Posts Tagged ‘United States’

CEOs Say Recession Is Top Worry for 2019

January 17, 2019

A year ago, recession ranked low on list of executive worries


Image result for container ship at a port in Qingdao, China, photos

Workers moor a container ship at a port in Qingdao, China. China’s trade growth slowed in 2018 as a tariff battle with the U.S. heated up and global consumer demand weakened. Global trade ranked high as a top 2019 concern for chief executives from both the U.S. and China. PHOTO:ASSOCIATED PRESS

The possibility of a global recession ranks as the top concern on the minds of corporate leaders as they head into 2019, according to a new survey of chief executives from the Conference Board, a business research group.

That is a dramatic reversal from a year ago, when executives were sanguine about the risk of recession, ranking it their 19th concern overall out of 28 issues, below issues like outdated infrastructure, workforce diversity and income inequality.

The survey of more than 800 CEOs from around the world was conducted in the fall, before a sharp decline in stock prices amplified worries that economic growth is stalling.

Given that CEOs sensed the possibility of recession before the markets’ recent decline, much of their sentiment stems from other challenges that ranked high on their list of external concerns, said Bart van Ark, the Conference Board’s chief economist. After recession, the top four risks were threats to global trade systems, global political instability, new competitors and declining trust in political and policy institutions.

“There are worries that the policy environment is just not ready to deal with the economic challenges we’re facing,” Mr. van Ark said.

In a separate report on global risks, the World Economic Forum, which produces the annual Davos confab of politicians, business leaders and academics, on Wednesday identified trade wars and rising political tensions as the biggest global threats. Cyberattacks and climate change were also high on that list.

The Conference Board ranked concerns by region. In Japan, China and Latin America, recession was the top external risk. In the U.S., where hackers have breached the computer systems of Facebook Inc., Marriott International Inc. and the country’s electric grid, it was cybersecurity, which Chinese CEOs ranked 10th.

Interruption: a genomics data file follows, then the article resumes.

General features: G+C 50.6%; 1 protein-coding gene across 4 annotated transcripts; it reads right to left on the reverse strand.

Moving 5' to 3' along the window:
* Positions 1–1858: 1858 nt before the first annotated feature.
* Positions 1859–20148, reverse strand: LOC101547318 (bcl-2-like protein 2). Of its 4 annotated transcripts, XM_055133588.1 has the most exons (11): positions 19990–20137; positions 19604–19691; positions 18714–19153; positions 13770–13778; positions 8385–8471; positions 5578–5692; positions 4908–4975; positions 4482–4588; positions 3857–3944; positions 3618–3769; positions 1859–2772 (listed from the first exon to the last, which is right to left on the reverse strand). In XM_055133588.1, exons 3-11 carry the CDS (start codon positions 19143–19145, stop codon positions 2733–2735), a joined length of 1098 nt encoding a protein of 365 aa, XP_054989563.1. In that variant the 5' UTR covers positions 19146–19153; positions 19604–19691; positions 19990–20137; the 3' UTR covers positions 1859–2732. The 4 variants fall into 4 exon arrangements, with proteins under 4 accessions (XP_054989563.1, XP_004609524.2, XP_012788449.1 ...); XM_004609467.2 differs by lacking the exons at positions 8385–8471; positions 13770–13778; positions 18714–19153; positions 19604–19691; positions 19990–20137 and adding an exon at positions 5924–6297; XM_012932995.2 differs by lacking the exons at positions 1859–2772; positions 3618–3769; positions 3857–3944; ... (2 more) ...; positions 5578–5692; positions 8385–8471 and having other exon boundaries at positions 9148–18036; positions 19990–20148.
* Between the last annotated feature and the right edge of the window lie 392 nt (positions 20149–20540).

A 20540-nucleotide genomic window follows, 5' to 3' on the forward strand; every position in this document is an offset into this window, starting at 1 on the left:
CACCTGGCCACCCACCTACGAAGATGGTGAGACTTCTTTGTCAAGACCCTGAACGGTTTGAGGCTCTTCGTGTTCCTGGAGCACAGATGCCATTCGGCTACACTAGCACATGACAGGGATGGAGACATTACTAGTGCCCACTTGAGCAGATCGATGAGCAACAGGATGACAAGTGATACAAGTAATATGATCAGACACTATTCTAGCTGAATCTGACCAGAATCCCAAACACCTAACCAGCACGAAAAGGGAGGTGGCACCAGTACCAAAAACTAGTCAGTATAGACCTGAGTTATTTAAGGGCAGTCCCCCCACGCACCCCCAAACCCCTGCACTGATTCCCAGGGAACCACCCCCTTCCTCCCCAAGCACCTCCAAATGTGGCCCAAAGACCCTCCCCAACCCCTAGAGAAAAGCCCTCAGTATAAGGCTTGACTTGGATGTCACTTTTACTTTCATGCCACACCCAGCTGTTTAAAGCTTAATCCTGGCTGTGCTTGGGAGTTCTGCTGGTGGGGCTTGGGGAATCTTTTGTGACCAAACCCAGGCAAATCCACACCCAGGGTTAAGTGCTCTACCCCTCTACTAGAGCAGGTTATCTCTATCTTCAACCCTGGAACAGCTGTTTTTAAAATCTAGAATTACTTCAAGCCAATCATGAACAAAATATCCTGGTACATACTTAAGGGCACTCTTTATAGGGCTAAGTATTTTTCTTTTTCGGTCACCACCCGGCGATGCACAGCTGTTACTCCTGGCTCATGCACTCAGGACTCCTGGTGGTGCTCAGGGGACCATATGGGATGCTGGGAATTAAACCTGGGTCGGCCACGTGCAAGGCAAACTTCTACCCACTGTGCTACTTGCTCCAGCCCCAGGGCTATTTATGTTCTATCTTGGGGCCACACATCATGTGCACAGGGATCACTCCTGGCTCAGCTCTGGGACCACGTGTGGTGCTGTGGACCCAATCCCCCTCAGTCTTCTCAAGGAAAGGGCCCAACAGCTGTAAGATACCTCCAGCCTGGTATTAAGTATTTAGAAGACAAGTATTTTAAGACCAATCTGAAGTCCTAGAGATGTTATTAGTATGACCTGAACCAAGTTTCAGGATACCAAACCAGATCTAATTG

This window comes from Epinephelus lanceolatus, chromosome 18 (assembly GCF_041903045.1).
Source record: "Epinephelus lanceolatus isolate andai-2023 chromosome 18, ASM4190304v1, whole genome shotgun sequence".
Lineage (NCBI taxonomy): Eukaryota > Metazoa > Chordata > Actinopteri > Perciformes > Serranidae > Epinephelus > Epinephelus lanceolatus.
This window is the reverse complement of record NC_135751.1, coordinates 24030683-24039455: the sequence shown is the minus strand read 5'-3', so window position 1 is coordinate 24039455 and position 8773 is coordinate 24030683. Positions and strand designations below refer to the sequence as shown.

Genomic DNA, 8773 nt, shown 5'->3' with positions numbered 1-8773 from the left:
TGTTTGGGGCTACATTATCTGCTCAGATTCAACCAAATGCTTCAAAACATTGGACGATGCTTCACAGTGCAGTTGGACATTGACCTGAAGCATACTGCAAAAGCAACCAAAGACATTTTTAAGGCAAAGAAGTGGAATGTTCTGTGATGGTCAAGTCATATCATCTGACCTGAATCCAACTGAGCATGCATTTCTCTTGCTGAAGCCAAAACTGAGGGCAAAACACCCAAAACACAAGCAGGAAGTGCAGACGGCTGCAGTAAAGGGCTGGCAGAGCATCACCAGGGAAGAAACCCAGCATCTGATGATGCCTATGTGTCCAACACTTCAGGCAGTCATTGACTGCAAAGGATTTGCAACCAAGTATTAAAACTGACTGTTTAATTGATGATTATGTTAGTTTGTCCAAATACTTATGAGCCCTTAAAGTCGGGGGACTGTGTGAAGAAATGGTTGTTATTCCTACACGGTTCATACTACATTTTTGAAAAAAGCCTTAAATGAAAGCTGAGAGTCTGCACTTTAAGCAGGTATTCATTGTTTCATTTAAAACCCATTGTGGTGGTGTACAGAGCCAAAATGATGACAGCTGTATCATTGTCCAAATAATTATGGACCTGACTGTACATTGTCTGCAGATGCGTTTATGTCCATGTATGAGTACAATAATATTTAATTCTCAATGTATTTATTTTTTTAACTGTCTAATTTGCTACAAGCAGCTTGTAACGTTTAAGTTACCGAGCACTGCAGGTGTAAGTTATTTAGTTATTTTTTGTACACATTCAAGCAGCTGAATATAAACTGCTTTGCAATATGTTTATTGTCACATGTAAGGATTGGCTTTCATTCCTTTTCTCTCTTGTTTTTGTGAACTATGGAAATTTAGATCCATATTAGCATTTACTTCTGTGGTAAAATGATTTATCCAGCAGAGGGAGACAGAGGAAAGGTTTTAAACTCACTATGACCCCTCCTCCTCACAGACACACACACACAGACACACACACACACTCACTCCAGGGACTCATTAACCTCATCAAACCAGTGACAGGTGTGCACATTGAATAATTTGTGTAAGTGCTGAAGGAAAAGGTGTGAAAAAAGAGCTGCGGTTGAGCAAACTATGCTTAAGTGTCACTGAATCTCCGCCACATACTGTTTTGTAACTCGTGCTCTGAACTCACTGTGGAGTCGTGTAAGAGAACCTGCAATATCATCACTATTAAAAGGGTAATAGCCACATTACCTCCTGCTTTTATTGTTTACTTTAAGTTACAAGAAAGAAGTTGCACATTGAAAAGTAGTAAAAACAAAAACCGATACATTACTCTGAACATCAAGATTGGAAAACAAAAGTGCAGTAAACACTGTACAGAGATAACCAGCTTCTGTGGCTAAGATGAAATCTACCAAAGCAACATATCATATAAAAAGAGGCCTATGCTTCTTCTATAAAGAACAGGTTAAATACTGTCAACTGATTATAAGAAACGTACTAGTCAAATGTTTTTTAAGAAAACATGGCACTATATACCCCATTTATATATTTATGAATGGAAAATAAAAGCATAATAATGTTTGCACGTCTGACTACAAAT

European CEOs named global political instability as their dominant worry.

If the Conference Board had surveyed CEOs in December, after the Dow Jones Industrial Average fell more than 10% from its October level, recession “would probably have been first in the U.S. and Europe too,” Mr. van Ark said.

Global trade ranked especially high for executives from the two countries at the center of the most contentious trade dispute, the U.S. and China. In China, CEOs ranked it their second-biggest external concern. In the U.S., it was fourth.

Those worries are starting to show up in corporate earnings and statements from chief executives. Earlier this month, Apple Inc. cut its quarterly revenue forecast for the first time in more than 15 years because of slowing sales in China, where growth is under pressure in part because of trade tensions with the U.S.

Internally, executives in every region identified their ability to attract and retain top employees as their primary challenge. Other top concerns are creating new business models to adapt to disruptive technologies, developing the next generation of leaders, aligning compensation and incentives with business performance and reducing costs.


Top executives cited worries about a global recession and the war for talent as their top concerns in 2019.


• 1. Recession risk

• 2. Threats to global trade

• 3. Global political instability

• 4. New competition

• 5. Declining trust in political institutions


• 1. Attracting and retaining top talent

• 2. Creating new business models to adapt to disruptive technologies

• 3. Developing the next generation of leaders

• 4. Better alignment of compensation with business performance

• 5. Reducing baseline costs

Source: The Conference Board

Write to Lauren Weber at


Global economy is headed for recession

January 17, 2019

Global growth is slowing and the world economy is headed for a recession in 2019 unless something happens to give it renewed momentum.

By Jack Kemp

A help wanted sign is posted at a taco stand in Solana Beach, California, U.S., July 17, 2017. REUTERS/Mike Blake/File Photo